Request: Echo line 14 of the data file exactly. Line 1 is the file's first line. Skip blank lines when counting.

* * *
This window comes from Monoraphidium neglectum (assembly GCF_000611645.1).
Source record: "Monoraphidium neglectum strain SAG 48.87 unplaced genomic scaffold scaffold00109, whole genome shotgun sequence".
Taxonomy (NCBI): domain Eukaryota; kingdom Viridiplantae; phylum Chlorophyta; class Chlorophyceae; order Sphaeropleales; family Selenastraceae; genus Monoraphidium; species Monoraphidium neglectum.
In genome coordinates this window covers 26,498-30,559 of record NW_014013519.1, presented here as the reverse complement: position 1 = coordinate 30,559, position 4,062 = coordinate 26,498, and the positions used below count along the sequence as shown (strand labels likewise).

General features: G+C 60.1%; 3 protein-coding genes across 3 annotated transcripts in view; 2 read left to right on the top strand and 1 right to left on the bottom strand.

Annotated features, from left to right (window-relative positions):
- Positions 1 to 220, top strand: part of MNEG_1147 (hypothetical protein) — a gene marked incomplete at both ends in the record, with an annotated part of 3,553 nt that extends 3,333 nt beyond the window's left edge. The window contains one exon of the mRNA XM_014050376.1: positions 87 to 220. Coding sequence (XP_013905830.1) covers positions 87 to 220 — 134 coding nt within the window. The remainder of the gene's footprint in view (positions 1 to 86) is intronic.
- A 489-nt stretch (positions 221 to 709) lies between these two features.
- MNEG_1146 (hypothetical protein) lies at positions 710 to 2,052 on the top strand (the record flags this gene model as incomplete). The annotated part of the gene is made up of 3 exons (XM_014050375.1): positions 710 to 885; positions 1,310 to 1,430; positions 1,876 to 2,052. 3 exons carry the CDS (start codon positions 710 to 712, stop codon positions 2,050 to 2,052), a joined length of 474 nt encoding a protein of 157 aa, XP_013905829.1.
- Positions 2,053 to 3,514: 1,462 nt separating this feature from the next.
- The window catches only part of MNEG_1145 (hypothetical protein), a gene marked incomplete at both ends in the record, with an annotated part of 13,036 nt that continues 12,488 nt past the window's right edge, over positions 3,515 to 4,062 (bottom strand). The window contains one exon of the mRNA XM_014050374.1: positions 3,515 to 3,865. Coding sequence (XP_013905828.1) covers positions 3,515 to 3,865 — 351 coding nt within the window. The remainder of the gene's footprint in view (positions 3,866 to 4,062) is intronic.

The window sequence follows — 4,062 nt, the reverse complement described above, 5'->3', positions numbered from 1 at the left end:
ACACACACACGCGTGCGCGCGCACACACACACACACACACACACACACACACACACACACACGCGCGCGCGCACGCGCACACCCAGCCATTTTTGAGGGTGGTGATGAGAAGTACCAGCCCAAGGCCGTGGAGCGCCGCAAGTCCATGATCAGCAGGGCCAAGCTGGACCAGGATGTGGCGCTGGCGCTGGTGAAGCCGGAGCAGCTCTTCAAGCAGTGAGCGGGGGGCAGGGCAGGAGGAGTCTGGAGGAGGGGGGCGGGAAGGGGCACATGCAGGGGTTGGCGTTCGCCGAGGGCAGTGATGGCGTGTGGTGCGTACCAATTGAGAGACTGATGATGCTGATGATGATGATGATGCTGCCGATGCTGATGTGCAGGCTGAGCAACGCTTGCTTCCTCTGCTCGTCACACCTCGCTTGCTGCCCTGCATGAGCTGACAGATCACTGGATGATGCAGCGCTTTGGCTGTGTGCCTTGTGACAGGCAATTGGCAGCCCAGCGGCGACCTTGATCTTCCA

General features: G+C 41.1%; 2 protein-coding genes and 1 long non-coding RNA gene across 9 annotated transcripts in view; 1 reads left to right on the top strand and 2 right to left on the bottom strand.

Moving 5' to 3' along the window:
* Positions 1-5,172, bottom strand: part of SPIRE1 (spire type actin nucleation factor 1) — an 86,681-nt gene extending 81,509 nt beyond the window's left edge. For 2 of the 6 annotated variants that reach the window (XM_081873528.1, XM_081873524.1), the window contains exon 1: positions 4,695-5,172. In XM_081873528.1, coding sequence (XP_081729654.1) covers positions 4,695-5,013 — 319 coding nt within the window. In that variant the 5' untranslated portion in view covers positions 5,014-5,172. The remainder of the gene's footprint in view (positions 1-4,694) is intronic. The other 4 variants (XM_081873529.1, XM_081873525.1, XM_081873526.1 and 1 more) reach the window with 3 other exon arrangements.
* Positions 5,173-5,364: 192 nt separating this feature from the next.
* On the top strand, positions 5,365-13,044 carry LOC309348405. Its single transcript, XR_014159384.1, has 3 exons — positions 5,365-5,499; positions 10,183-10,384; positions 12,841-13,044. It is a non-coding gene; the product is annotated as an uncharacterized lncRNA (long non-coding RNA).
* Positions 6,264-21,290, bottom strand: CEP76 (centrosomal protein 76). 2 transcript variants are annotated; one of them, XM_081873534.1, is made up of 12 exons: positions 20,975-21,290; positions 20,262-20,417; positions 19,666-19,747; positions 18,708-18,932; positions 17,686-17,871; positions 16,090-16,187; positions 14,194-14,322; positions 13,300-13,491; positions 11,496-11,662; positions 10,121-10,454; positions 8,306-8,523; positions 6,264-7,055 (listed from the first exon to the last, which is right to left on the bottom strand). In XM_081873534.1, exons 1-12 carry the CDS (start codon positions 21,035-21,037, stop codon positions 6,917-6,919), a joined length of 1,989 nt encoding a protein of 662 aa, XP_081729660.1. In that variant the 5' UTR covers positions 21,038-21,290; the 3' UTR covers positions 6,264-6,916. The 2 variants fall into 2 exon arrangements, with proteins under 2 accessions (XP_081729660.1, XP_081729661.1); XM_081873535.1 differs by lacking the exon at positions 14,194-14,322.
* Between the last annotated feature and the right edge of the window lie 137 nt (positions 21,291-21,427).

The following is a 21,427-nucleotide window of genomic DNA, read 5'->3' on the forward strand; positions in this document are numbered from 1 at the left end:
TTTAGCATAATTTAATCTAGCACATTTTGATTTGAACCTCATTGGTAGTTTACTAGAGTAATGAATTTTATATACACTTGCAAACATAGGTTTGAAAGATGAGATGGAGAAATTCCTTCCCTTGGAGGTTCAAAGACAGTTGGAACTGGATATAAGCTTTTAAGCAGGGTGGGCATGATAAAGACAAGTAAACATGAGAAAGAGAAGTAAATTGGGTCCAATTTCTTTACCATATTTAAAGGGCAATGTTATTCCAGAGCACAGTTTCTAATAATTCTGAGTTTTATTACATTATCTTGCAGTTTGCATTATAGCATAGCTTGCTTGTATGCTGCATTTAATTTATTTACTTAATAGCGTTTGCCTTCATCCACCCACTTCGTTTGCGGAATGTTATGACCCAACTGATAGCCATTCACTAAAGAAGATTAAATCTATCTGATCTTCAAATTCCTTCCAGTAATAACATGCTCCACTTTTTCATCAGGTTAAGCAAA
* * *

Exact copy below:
General features: G+C 41.1%; 2 protein-coding genes and 1 long non-coding RNA gene across 9 annotated transcripts in view; 1 reads left to right on the top strand and 2 right to left on the bottom strand.